Monday, August 13, 2012

Watch Your Step! The Slippery Slopes of Calvinism and Arminianism

On Positive Affinity Don C. Warrington, a former Pentecostal, now with the Church of God, in his article, "Why the Romance of Calvinism?" revives a nineteenth century North American criticism of Calvinism, that is, the teachings of John Calvin about election and predestination lead to universalism. In a second article, "Calvinism and Universalism: A Follow-Up," he cites the arguments of nineteenth century revivalist Charles Finney in support of this contention. Finney is viewed as the father of modern-day easy believism and in his own day was accused of Pelagianism.

On Sanctus James Giibson, an Anglican minister with PEARUSA, has posted an article about the eighteenth century Irish divine, Jeremy Taylor. Taylor was an Arminian High Churchman who influenced several generations of Anglican clerics, including Non-Juror William Law and  Methodism's founders Charles and John Wesley. Gibson draws attention to Samuel Taylor Coleridge's devastating conclusion that Taylor's views lead to Socianism.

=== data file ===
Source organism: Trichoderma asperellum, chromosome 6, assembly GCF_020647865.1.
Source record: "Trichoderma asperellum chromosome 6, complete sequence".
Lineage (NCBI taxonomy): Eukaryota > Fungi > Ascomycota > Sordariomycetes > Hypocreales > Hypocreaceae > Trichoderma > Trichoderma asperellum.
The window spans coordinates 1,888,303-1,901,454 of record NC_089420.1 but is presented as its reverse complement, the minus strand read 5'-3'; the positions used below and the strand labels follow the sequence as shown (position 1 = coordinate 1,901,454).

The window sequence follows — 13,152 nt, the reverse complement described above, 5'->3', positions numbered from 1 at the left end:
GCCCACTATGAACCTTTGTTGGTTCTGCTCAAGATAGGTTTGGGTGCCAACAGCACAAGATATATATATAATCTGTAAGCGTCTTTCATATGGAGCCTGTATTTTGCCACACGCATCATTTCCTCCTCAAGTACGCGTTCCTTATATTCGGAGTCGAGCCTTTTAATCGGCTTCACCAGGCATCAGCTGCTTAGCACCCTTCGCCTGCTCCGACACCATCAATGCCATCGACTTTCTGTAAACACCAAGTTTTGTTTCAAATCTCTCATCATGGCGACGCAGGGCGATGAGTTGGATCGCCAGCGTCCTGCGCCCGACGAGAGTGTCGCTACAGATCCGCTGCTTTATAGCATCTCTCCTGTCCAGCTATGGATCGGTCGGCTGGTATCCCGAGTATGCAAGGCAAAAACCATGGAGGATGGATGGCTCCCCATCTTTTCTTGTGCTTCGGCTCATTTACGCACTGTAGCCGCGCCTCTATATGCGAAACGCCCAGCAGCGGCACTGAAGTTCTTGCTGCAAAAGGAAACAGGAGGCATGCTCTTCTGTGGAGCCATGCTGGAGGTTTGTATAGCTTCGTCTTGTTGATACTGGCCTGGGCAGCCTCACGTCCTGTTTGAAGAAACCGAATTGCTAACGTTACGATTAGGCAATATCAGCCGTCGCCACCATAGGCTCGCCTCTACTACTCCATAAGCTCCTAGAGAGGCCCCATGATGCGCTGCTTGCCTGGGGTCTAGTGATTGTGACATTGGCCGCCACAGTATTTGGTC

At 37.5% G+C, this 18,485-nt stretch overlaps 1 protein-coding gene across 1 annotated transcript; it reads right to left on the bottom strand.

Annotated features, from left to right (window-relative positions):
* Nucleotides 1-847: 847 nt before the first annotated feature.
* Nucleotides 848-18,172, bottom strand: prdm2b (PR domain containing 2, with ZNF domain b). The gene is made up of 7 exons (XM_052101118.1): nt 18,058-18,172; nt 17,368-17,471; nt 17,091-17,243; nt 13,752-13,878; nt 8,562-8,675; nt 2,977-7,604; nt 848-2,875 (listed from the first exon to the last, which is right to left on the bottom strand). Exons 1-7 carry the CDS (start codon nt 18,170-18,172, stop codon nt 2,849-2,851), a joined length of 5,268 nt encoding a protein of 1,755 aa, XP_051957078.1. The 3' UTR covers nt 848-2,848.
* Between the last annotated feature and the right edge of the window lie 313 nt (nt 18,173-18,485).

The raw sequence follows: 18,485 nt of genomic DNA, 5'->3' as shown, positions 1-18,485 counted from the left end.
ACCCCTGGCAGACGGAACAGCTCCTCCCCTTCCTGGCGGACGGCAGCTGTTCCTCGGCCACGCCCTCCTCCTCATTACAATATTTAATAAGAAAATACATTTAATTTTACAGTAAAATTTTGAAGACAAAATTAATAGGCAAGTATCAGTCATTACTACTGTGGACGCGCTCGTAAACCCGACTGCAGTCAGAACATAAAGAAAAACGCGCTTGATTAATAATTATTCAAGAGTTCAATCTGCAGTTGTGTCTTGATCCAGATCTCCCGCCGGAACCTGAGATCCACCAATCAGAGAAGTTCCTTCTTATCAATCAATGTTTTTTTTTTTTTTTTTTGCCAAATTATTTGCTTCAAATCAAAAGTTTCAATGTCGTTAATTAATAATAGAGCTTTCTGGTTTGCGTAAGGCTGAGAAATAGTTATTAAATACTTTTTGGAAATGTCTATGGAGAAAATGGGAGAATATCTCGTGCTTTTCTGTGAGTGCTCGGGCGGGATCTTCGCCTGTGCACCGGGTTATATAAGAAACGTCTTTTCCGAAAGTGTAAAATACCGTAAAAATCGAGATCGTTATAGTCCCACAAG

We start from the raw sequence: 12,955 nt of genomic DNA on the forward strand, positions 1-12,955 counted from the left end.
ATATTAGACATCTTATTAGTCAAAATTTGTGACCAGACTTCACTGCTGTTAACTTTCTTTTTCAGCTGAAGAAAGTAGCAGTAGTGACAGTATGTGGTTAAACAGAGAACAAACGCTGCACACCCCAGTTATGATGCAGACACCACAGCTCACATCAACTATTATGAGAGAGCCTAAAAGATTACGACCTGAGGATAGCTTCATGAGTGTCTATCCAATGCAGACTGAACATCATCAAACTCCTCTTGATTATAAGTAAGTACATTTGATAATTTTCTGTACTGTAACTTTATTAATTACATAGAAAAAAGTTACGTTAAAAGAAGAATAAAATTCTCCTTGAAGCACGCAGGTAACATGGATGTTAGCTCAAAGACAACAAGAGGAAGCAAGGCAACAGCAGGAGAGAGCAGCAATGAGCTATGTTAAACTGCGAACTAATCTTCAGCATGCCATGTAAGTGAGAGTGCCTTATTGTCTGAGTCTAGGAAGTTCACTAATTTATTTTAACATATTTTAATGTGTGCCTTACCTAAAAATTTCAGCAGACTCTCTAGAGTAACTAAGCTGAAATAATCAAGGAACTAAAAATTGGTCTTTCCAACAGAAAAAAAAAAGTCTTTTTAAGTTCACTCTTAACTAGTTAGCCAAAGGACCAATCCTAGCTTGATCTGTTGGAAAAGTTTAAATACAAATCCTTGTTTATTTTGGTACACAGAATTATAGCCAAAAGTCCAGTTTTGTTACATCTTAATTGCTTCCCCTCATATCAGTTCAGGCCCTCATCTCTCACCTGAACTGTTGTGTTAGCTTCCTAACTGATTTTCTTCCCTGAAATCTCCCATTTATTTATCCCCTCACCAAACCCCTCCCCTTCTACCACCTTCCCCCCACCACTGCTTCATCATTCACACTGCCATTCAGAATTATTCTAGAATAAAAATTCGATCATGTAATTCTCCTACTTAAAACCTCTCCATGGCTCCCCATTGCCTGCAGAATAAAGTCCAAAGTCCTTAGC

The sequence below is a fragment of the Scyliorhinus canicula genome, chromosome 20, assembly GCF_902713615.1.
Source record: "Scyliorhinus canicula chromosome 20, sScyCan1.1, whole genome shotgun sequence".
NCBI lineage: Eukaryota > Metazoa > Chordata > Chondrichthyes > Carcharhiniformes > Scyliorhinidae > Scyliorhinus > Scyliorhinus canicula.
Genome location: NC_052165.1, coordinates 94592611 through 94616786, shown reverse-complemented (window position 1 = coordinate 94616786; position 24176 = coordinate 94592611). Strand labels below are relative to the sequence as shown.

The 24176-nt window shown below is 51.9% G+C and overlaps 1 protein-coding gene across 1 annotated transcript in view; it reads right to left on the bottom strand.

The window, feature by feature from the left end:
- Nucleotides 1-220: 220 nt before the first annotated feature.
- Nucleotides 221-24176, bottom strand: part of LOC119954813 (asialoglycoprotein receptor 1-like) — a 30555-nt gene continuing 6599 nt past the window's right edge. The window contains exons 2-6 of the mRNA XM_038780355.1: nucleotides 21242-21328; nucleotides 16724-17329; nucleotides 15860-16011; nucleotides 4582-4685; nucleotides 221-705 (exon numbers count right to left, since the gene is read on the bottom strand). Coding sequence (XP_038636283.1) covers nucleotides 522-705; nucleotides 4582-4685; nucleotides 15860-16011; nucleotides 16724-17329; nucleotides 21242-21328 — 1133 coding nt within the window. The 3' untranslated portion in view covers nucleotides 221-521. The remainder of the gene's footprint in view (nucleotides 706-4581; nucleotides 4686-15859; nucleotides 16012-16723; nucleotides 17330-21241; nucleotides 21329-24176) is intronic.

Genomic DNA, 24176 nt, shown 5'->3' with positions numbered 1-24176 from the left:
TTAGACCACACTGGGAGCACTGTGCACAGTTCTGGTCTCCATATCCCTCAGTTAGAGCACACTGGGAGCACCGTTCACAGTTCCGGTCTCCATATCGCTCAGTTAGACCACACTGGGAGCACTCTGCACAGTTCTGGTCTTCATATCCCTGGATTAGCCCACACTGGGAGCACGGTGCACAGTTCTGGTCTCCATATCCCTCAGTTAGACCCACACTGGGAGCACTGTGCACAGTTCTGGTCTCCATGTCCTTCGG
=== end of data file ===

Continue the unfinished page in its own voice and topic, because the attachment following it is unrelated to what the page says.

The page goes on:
Charlie J. Ray said...

Arminianism is already there. The idea that everyone deserves a chance, universal atonement, and common grace naturally gravitates to God will judge everyone by the "light" they have. So why doesn't everyone have light? Of course they do and no one is really deserving of hell. This is what leads to socinianism and universalism. Karl Barth is another example of that since Barth thought the Remonstrandts had it right and the Calvinists had it wrong.

Reformation said...

A lot that is sophmoric, boring, and--lo, these many years--wearisome. What part of the Bible don't the Arminians, semi-Pelagians and Pelagians get? Must we have Basics 101, as we've noted with Novak over at VOL?

Mr. Mcgranor said...

Man must choose God.